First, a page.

Teen edition " Smoker’s Corner: The quest for ‘freedom’
Middle Park High School seniors
It’s a sunny afternoon, and we plan our approach to the Corner with a bit of trepidation.
“How should we talk to them?” We ask each other. “What should we start with?” The two of us, wandering over with our AP English books grasped in our arms, stop at what seems like a good spot right on the corner and try to seem “cool.” We tell the students that we just want to interview them because we are doing a piece on Smoker’s Corner – nothing incriminating, just some research. Three students, upon our arrival, began inching away from us with mistrusting glares.
“Awww, you don’t want to participate in our interview?” We shout at their backs.
“We have s*** to do,” replies the girl, eyes half-closed in annoyance.
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“Maybe later,” we say perkily. We receive silence in return.
Two students speak with us, however, charming, though shy, gentlemen with heavy backpacks slung over their shoulders. They answer each of our questions kindly, welcomingly. But they don’t smoke. They hang out on the Corner because they just don’t want to be in the school.
“School sucks,” they agree, kicking rocks and staring at their feet.
But is it much better on the Corner? Police come regularly to pursue the students there, making them pick up trash and perform other menial activities. Smoker’s Corner, the closest off-campus point for a student to escape the threats of the public educational system, is a street crossing plagued by weeds and cigarette butts, and is rarely a welcoming place to stand during the brief lunch hour. The two boys said they would go somewhere else if they had a longer lunch, but for now, the corner was convenient for getting some “fresh air” (in reality, often second-hand cigarette fumes and diesel smoke). The conversation with the two guys was nice, but not what we were looking for. We really wanted the information from the three students that refused to speak with us.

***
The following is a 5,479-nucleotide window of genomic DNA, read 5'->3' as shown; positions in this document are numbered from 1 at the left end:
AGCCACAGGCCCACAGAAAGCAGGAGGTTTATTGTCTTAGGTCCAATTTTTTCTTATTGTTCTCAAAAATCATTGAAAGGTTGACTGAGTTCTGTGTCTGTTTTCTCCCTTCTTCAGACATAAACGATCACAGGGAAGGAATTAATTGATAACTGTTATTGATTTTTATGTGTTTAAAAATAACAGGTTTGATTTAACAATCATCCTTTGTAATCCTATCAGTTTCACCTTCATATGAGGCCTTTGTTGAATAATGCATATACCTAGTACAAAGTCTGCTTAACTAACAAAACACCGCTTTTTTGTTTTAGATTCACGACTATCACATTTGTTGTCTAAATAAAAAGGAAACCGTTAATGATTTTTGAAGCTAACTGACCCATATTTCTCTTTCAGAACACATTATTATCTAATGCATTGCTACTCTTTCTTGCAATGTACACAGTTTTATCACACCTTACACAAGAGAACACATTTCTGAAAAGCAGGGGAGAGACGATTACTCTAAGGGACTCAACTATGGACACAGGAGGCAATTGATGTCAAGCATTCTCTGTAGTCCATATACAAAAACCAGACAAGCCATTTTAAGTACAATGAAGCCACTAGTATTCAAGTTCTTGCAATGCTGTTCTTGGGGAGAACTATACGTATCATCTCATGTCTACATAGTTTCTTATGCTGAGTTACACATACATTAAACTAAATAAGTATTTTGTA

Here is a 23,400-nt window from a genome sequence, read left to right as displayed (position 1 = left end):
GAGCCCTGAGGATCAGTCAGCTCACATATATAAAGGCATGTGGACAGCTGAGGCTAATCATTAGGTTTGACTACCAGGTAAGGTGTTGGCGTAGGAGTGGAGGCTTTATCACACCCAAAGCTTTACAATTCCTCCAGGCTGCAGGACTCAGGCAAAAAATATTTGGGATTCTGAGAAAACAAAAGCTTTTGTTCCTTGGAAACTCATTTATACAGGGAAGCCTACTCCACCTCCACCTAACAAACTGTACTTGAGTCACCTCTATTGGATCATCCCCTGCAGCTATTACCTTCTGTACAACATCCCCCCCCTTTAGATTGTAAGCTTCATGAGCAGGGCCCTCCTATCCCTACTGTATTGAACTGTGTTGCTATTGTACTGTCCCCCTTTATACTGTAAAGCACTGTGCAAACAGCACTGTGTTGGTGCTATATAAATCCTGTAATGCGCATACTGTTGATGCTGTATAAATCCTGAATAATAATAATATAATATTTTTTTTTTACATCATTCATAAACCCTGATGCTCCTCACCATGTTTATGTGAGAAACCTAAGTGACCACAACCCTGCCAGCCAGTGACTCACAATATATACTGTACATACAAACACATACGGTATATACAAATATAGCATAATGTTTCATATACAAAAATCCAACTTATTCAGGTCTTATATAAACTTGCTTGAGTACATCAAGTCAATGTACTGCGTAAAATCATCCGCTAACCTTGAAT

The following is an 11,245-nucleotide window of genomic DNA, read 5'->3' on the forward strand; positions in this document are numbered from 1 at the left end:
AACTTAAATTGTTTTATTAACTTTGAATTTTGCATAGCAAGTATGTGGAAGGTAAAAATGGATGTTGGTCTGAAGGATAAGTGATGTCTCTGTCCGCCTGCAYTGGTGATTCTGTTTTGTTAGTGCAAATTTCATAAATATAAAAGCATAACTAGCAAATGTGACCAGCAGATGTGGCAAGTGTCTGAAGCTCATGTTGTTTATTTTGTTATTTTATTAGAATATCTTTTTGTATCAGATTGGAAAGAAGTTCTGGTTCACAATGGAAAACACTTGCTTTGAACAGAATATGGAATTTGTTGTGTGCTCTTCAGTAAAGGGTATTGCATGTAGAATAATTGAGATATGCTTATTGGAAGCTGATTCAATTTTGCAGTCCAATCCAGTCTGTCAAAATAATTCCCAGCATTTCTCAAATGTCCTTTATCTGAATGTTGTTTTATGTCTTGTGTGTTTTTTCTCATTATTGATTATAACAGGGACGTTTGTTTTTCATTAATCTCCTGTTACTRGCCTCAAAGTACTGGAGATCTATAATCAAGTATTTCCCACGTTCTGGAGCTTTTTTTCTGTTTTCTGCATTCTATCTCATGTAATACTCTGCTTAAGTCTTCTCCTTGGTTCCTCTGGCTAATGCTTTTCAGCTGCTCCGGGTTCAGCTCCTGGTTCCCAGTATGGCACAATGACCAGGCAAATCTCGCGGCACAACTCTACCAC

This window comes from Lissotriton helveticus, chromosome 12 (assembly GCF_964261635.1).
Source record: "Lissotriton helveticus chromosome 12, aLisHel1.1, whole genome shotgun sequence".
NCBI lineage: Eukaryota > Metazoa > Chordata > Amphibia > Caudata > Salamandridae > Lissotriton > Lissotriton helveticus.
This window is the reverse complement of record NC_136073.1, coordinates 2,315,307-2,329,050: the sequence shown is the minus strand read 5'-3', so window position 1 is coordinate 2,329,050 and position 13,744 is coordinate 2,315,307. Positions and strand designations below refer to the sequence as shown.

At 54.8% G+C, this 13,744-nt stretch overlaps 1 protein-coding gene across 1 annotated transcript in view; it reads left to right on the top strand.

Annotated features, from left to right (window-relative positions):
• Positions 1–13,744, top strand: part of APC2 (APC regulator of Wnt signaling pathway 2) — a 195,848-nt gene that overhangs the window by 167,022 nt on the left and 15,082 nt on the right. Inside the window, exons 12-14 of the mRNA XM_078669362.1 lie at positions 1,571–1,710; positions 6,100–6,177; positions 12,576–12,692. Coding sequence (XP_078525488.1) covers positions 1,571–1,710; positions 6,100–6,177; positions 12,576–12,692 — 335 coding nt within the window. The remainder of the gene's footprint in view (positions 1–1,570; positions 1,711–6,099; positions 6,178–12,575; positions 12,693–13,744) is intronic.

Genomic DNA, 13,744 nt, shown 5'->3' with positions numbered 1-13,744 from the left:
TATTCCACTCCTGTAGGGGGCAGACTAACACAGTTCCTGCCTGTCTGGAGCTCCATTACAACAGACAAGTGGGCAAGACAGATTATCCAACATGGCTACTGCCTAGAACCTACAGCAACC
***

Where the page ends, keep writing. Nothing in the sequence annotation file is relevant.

“What could we have done differently?” We asked ourselves as we left for lunch. “Should we have approached, a lit cigarette in hand? Would they have talked to us then?”
Smoker’s Corner has remained an icon through the years, just as much as Middle Park High School, the prison-like building across the street. To past years of graduates, there is always a memory of the Corner, whether it be fond, unpleasant, or a little hazy. Ryan McBride, who declares himself “awesome”, is a former Middle Park student who graduated in 2004 and had a few recollections of Smoker’s Corner as it once was. He portrayed it as a relatively clean, peaceful, and accepting place, where the cops never came, there were brick columns to sit on, and it was welcome to all. Everybody was there for a specific reason: to get their nicotine fix. Every patron of the corner was a smoker, but, he notes, that it wasn’t just a bunch of “hoodrats,” a derogatory term for young students that wonder the streets of Granby on a regular basis.